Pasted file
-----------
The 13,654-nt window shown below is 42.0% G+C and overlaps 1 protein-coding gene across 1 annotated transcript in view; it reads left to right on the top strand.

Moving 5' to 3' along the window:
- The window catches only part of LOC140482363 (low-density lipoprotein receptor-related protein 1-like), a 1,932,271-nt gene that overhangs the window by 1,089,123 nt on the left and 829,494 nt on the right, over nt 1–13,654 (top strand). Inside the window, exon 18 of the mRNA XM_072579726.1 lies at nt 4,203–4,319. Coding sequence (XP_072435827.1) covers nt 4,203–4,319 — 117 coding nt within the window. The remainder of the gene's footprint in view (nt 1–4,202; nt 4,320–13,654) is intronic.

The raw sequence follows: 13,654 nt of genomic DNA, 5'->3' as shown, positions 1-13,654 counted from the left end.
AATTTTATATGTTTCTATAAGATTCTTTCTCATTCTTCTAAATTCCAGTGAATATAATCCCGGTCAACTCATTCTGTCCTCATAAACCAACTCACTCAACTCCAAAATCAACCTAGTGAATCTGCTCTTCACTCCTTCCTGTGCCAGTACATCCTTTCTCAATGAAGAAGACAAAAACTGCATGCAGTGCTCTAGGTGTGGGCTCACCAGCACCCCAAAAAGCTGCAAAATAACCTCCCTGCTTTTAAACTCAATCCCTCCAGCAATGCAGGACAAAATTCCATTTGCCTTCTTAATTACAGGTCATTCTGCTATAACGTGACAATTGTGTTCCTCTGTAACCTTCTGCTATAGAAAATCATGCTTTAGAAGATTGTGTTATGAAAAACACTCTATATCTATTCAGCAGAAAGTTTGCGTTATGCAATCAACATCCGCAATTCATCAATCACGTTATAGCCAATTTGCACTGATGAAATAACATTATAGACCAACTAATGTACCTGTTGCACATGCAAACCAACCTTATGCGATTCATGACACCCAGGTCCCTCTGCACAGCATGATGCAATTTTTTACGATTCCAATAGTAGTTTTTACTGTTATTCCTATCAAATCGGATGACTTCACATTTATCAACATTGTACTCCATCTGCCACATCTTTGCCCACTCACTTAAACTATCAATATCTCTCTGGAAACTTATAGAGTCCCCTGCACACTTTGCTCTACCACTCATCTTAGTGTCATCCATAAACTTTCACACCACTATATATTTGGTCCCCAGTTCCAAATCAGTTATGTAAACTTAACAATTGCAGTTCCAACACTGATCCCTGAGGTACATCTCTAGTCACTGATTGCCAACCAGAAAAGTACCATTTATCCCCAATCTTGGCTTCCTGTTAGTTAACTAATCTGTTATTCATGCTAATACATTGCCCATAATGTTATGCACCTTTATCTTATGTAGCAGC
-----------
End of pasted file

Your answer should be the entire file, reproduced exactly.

The 13,654-nt window shown below is 42.0% G+C and overlaps 1 protein-coding gene across 1 annotated transcript in view; it reads left to right on the top strand.

Moving 5' to 3' along the window:
- The window catches only part of LOC140482363 (low-density lipoprotein receptor-related protein 1-like), a 1,932,271-nt gene that overhangs the window by 1,089,123 nt on the left and 829,494 nt on the right, over nt 1–13,654 (top strand). Inside the window, exon 18 of the mRNA XM_072579726.1 lies at nt 4,203–4,319. Coding sequence (XP_072435827.1) covers nt 4,203–4,319 — 117 coding nt within the window. The remainder of the gene's footprint in view (nt 1–4,202; nt 4,320–13,654) is intronic.

The raw sequence follows: 13,654 nt of genomic DNA, 5'->3' as shown, positions 1-13,654 counted from the left end.
AATTTTATATGTTTCTATAAGATTCTTTCTCATTCTTCTAAATTCCAGTGAATATAATCCCGGTCAACTCATTCTGTCCTCATAAACCAACTCACTCAACTCCAAAATCAACCTAGTGAATCTGCTCTTCACTCCTTCCTGTGCCAGTACATCCTTTCTCAATGAAGAAGACAAAAACTGCATGCAGTGCTCTAGGTGTGGGCTCACCAGCACCCCAAAAAGCTGCAAAATAACCTCCCTGCTTTTAAACTCAATCCCTCCAGCAATGCAGGACAAAATTCCATTTGCCTTCTTAATTACAGGTCATTCTGCTATAACGTGACAATTGTGTTCCTCTGTAACCTTCTGCTATAGAAAATCATGCTTTAGAAGATTGTGTTATGAAAAACACTCTATATCTATTCAGCAGAAAGTTTGCGTTATGCAATCAACATCCGCAATTCATCAATCACGTTATAGCCAATTTGCACTGATGAAATAACATTATAGACCAACTAATGTACCTGTTGCACATGCAAACCAACCTTATGCGATTCATGACACCCAGGTCCCTCTGCACAGCATGATGCAATTTTTTACGATTCCAATAGTAGTTTTTACTGTTATTCCTATCAAATCGGATGACTTCACATTTATCAACATTGTACTCCATCTGCCACATCTTTGCCCACTCACTTAAACTATCAATATCTCTCTGGAAACTTATAGAGTCCCCTGCACACTTTGCTCTACCACTCATCTTAGTGTCATCCATAAACTTTCACACCACTATATATTTGGTCCCCAGTTCCAAATCAGTTATGTAAACTTAACAATTGCAGTTCCAACACTGATCCCTGAGGTACATCTCTAGTCACTGATTGCCAACCAGAAAAGTACCATTTATCCCCAATCTTGGCTTCCTGTTAGTTAACTAATCTGTTATTCATGCTAATACATTGCCCATAATGTTATGCACCTTTATCTTATGTAGCAGC